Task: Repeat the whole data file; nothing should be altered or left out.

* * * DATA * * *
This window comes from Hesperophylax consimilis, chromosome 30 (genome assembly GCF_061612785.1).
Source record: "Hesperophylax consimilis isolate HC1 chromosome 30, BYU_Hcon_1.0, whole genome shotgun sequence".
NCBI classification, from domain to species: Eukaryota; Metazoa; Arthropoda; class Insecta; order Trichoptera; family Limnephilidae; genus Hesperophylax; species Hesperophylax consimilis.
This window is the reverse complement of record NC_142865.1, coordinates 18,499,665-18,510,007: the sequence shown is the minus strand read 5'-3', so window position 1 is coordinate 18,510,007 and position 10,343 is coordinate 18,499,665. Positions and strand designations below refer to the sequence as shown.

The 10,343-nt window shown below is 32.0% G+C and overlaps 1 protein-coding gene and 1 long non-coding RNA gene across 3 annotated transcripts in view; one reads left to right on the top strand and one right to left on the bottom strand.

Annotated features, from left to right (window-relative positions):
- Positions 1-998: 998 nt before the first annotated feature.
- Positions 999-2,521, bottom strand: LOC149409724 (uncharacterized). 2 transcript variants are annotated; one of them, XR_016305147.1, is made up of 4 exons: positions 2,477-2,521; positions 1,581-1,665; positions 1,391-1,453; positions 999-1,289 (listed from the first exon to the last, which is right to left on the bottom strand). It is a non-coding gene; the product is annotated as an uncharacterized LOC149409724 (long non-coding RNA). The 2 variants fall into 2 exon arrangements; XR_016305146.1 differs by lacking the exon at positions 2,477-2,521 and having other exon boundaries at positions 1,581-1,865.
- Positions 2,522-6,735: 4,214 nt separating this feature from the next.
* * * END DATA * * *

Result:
This window comes from Hesperophylax consimilis, chromosome 30 (genome assembly GCF_061612785.1).
Source record: "Hesperophylax consimilis isolate HC1 chromosome 30, BYU_Hcon_1.0, whole genome shotgun sequence".
NCBI classification, from domain to species: Eukaryota; Metazoa; Arthropoda; class Insecta; order Trichoptera; family Limnephilidae; genus Hesperophylax; species Hesperophylax consimilis.
This window is the reverse complement of record NC_142865.1, coordinates 18,499,665-18,510,007: the sequence shown is the minus strand read 5'-3', so window position 1 is coordinate 18,510,007 and position 10,343 is coordinate 18,499,665. Positions and strand designations below refer to the sequence as shown.

The 10,343-nt window shown below is 32.0% G+C and overlaps 1 protein-coding gene and 1 long non-coding RNA gene across 3 annotated transcripts in view; one reads left to right on the top strand and one right to left on the bottom strand.

Annotated features, from left to right (window-relative positions):
- Positions 1-998: 998 nt before the first annotated feature.
- Positions 999-2,521, bottom strand: LOC149409724 (uncharacterized). 2 transcript variants are annotated; one of them, XR_016305147.1, is made up of 4 exons: positions 2,477-2,521; positions 1,581-1,665; positions 1,391-1,453; positions 999-1,289 (listed from the first exon to the last, which is right to left on the bottom strand). It is a non-coding gene; the product is annotated as an uncharacterized LOC149409724 (long non-coding RNA). The 2 variants fall into 2 exon arrangements; XR_016305146.1 differs by lacking the exon at positions 2,477-2,521 and having other exon boundaries at positions 1,581-1,865.
- Positions 2,522-6,735: 4,214 nt separating this feature from the next.